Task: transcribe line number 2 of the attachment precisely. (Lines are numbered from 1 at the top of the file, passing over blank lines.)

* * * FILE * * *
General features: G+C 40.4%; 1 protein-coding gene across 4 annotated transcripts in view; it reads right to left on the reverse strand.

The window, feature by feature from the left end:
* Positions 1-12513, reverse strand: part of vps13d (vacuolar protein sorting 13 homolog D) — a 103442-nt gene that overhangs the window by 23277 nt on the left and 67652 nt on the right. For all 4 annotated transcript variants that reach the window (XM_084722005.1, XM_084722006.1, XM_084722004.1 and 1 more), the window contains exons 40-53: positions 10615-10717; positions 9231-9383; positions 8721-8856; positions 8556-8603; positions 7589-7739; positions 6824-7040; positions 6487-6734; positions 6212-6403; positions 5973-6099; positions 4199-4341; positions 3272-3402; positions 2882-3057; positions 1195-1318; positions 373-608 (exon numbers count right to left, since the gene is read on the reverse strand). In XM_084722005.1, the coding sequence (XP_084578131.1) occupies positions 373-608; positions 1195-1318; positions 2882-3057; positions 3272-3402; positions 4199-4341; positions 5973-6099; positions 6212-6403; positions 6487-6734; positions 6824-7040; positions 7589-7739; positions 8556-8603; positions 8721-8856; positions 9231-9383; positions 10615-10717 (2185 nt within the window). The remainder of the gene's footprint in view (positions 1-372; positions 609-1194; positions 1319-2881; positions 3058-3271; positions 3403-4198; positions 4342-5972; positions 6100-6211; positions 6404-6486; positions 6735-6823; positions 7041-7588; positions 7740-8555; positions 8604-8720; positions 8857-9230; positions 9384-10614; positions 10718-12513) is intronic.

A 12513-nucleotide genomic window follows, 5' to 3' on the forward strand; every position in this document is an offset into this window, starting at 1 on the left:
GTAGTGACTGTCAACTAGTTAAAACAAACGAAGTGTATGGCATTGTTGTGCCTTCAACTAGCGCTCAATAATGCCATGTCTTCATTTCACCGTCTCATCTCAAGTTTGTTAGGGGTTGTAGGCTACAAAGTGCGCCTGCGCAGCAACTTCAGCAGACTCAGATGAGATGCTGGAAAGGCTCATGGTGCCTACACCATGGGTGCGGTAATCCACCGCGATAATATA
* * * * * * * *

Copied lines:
The window, feature by feature from the left end: